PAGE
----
Goodreads helps you keep track of books you want to read.
Start by marking “The Myth of the Lost Cause and Civil War History” as Want to Read:
The Myth of the Lost Cause and Civil War History
Enlarge cover
Rate this book
Clear rating
Open Preview

The Myth of the Lost Cause and Civil War History

by
3.80  ·  Rating Details  ·  75 Ratings  ·  13 Reviews
Was the Confederacy doomed from the start in its struggle against the superior might of the Union? Did its forces fight heroically against all odds for the cause of states' rights? In reality, these suggestions are an elaborate and intentional effort on the part of Southerners to rationalize the secession and the war itself. Unfortunately, skillful propagandists have been ...more
Paperback, 240 pages
Published October 1st 2010 by Indiana University Press (first published January 1st 2000)
More Details... edit details

Friend Reviews

To see what your friends thought of this book, please sign up.

Reader Q&A

To ask other readers questions about The Myth of the Lost Cause and Civil War History, please sign up.

Be the first to ask a question about The Myth of the Lost Cause and Civil War History

This book is not yet featured on Listopia. Add this book to your favorite list »

Community Reviews

(showing 1-30 of 170)
filter  |  sort: default (?)  |  Rating Details
Sean Chick
Aug 12, 2011 Sean Chick rated it really liked it  ·  review of another edition
Some essays are good, others are quite awful, espcially Nolan's pitiful contribution that betrays his hatred of almost all things Southern. What the books fails to do is explain the attraction, growth, and ramifications of Lost Cause mythology. I also get the feeling that the abolitionist myth is the basis of this work. Since I don't like either myth my feelings on this book are ambivalent.
Robert
This is a book edited by University of Virginia Professor of Civil War History, Gary W. Gallagher. The "Lost Cause" is a phrase used to describe how some describe the Civil War from a decidedly biased viewpoint from the Confederate point of view and how it has worked it's way into a popular way of defending the southern states during the war. Many of the key belief's are(although not limited to): 1. Slavery had little or nothing to do with the conflict. Common saying is it was about "states righ ...more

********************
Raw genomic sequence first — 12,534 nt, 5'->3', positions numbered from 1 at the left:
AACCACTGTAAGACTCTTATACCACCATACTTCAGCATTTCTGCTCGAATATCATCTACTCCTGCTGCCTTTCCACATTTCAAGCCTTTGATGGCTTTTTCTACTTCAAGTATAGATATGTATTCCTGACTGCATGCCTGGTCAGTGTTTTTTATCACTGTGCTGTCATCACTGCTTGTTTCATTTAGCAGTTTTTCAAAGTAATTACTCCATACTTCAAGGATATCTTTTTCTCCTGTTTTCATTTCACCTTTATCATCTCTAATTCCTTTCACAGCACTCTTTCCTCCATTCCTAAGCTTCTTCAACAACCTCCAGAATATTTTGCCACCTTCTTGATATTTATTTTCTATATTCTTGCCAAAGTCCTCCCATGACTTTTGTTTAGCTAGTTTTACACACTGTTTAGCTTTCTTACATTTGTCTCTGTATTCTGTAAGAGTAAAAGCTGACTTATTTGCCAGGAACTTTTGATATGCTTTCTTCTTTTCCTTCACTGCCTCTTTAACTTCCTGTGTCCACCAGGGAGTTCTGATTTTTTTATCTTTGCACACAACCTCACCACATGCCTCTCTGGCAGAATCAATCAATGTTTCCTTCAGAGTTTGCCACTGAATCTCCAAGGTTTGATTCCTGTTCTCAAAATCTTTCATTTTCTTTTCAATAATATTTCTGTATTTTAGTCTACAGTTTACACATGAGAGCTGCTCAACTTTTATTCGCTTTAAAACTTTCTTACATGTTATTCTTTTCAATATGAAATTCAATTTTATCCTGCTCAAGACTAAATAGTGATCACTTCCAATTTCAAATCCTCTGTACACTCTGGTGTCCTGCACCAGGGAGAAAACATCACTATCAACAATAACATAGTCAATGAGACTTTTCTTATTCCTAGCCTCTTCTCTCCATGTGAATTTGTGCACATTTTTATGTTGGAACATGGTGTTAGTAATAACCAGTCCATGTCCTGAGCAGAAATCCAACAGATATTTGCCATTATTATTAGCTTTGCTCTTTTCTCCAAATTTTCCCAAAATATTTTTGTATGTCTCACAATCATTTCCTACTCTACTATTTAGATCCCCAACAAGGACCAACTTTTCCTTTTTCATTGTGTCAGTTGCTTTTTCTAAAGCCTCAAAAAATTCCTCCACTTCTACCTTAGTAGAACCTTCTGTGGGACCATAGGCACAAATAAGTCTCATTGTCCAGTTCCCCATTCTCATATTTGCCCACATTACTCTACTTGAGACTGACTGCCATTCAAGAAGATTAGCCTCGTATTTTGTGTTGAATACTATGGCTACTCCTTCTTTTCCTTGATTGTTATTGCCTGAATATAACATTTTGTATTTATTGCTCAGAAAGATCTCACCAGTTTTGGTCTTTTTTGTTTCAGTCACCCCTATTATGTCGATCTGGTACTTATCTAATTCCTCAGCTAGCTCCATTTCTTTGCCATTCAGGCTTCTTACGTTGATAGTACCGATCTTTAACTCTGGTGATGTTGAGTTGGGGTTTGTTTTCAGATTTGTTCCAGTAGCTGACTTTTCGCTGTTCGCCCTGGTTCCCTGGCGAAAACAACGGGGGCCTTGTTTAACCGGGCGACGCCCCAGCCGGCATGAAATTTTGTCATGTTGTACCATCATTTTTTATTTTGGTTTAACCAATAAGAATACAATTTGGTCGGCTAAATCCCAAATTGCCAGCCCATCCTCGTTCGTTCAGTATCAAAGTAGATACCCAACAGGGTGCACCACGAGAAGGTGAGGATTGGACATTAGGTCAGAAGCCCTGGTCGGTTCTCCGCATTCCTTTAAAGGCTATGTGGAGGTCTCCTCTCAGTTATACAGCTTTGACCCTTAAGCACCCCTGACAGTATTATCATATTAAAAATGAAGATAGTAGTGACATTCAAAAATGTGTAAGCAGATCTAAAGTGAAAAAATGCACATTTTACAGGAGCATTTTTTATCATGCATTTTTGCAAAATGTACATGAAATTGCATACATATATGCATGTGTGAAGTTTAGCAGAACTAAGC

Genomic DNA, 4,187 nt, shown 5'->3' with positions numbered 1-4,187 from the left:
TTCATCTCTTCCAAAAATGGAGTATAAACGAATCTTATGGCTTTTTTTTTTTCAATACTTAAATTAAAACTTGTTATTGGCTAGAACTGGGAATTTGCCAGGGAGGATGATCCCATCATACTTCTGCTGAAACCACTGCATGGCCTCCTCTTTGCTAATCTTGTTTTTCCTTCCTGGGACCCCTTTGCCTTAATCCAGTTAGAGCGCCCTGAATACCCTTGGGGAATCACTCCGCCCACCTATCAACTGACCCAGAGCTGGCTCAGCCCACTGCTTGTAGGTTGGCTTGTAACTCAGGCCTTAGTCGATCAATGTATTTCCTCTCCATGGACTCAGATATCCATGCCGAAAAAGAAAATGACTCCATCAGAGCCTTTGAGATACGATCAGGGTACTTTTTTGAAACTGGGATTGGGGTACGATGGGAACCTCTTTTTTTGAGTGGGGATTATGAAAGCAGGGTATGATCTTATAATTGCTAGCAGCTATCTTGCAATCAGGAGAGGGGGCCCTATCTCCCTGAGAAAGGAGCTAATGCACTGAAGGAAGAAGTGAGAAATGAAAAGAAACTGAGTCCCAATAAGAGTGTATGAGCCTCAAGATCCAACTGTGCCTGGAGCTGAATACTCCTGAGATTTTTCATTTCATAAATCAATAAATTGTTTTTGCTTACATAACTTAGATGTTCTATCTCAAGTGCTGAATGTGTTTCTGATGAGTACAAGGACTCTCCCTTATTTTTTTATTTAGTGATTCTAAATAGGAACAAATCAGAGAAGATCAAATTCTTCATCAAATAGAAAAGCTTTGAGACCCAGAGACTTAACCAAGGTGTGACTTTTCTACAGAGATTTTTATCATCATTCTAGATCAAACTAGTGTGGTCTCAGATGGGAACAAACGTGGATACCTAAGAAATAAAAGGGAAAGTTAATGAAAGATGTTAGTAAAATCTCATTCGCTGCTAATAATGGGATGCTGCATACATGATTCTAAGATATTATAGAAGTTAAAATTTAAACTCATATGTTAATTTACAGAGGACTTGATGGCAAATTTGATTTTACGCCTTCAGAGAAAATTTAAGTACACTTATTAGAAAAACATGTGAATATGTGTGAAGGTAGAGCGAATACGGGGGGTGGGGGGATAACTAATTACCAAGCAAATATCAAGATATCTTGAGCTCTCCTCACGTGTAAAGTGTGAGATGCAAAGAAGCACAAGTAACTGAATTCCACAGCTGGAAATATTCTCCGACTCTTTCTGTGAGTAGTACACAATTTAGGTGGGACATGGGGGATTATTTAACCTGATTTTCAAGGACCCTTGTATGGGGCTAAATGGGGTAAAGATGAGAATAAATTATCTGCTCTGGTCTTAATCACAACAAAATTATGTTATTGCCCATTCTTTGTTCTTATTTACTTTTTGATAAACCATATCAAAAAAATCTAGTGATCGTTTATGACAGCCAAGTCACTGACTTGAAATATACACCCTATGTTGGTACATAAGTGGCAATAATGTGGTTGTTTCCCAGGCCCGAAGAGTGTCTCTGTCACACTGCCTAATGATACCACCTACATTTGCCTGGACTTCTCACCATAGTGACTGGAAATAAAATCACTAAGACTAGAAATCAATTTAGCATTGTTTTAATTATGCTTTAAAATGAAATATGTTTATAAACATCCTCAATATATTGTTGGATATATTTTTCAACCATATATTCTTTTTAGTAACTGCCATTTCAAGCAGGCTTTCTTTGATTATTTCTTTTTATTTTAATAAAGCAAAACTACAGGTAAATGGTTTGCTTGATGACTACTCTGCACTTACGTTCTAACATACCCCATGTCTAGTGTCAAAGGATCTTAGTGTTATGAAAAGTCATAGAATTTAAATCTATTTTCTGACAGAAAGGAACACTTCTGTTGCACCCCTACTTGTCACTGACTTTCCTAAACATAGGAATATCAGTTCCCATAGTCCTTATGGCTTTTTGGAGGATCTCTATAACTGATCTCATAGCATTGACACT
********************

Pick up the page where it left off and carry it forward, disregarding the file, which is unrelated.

Tim Williams
3.5 stars. Some essays are strong and beautifully written, particularly Pete Carmichael and Lesley Gordon's essays. The latter was my favorite because I didn't know anything about the Lost Cause author LaSalle Cobrell Pickett, who basically wrote counterfactual histories and stories that even northerners reviewed positively.Gordon, then, like many authors in the collection show that the North played an important role in Codifying Lost Cause histories of secession, war, leadership, etc., that rem ...more
Don
May 03, 2016 Don rated it liked it  ·  review of another edition
Shelves: history, own
As many other books, this is EDITED by Gary Gallagher. He's great at writing overviews and editing, but this is 10 essays on various aspects of the Lost Cause, and some of the chapters hit home way better than others.

I found two parts of it to be terrific -- Gallagher's introduction, and his chapter on Jubal Early. Also strong were Brooks Simpson's chapter on Grant, and Jeffrey D. Wert's chapter on Longstreet.

The other six chapters were fine for browsing through. The point of the book is made ve
...more
Tom Darrow
Dec 03, 2015 Tom Darrow rated it really liked it
I read this book at the end of a grad school class on the Civil War and I wish the professor had assigned it earlier in the semester.

This book is a collection of 9 essays that explore the Lost Cause movement and its impact on the creation of collective memory and the history of the Civil War. Like most edited collections of essays, it has it's strong and weak contributors, but taken together, I thought it was a very well organized and insightful book.

The essays are generally broken down into thr
...more
Cheryle